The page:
“If you look at China at the moment, (there is) a tremendous amount of multinational funds coming in from the West investing in R&D centers in China,” says Quelch.
“That’s partly to get closer to the huge local China market, but it’s also a reflection, I think, of the understanding that there’s a lot of talent in China in terms of science and engineering that can be tapped successfully by the multinationals through these R&D centers.”
He adds that if Western multinationals want to truly understand emerging economies as markets, they will have to invest more in human capital in those countries.
Riyadh, Saudi Arabia (CNN) – For the past three years I have taken part in what is known within a group of 50 business and policy makers here in Riyadh as the “sand and snow expedition.” It starts from the capital of Saudi Arabia at the Global Competitiveness Forum and finishes at the World Economic Forum in Davos, Switzerland.
From an editorial standpoint you can, in one week, capture the views of the world’s largest oil producer and the latest on the Arab Spring before moving on to an arena with some 2,600 chief executives and political leaders trying to share the stage perched high among the Swiss Alps.
The visit in Riyadh included an exclusive interview with the wealthiest businessman in the Middle East, Prince Alwaleed bin Talal (pictured), chairman of Kingdom Holdings. From the 67th floor of the tower that bears the name of his group, Prince Alwaleed delved into some of the most sensitive issues in the region, from the Arab Spring to sanctions on Iran.
In the halls of the GCF, executives expressed deep concerns about potential conflict with Iran and the impact such a move would have. As he does with some of his investments, Prince Alwaleed took a contrarian view.
Hong Kong (CNN) – No research report in Hong Kong draws as many eyes and as much water cooler chatter as CLSA's Feng Shui Index, a pun-filled financial prophecy based on Chinese astrology.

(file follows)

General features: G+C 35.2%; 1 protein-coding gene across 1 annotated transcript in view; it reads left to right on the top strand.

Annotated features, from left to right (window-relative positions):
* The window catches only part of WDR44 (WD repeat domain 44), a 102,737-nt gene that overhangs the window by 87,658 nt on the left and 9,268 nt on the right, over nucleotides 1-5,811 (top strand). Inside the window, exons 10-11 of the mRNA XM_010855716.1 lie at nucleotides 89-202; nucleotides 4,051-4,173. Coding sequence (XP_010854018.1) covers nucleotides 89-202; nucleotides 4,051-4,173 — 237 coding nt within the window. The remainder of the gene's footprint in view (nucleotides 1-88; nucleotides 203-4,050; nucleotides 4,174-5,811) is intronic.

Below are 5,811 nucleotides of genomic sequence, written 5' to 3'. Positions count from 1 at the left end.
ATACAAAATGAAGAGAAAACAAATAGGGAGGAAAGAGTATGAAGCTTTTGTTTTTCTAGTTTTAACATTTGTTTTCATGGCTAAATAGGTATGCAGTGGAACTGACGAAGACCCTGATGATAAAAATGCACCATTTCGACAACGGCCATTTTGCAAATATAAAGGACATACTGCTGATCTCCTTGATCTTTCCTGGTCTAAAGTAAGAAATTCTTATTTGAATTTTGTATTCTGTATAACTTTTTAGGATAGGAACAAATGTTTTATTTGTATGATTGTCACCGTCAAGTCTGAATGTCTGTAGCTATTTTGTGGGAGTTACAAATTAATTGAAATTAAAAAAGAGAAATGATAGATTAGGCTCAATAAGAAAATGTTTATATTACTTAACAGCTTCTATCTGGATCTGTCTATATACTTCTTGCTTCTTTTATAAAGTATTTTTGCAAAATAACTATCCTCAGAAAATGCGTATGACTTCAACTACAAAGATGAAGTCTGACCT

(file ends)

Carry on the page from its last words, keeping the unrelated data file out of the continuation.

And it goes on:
Prepared by Philip Chow, CLSA's full-time transport analyst and part-time Feng Shui master, the report says to keep watch for a watershed moment in this Year of the Dragon. FULL POST
What better to revolutionize education than a company with a name like Apple? It almost seems destined. In fact, Phil Schiller, its senior VP of worldwide marketing, kicked off the event saying that "education is deep in the company's DNA," and he didn't waste any time showing exactly what he meant.
Davos, Switzerland (CNN) – I have arrived in Davos, a few days ahead of the World Economic Forum. Getting here early before the hot air starts rising from the WEF gives me a chance to witness this elite mountain resort without the fuss and to think about what might happen at this year's junket. Writing this I can see the last straggler skiers enjoying this year's superb snow - the best in a decade - which frankly is more than can be said for the prospects for this year's forum. I think this will be one of the most complicated and will produce relatively little by way of initiative and solutions.
It will be "Davos do little."
London (CNN) – It’s Friday and many of you out there may already have gone home for the weekend. Some of you may be reading this on your smart phone or handheld computer.
But here are some questions for you: Should checking such devices for work correspondence count towards your overtime? And is it affecting your productivity when you are in the office?
A law introduced recently in Brazil says workers who check their smart phones after hours because of their job are entitled to extra pay.
After years of issuing staff with company Blackberrys, the tide is shifting in Europe too.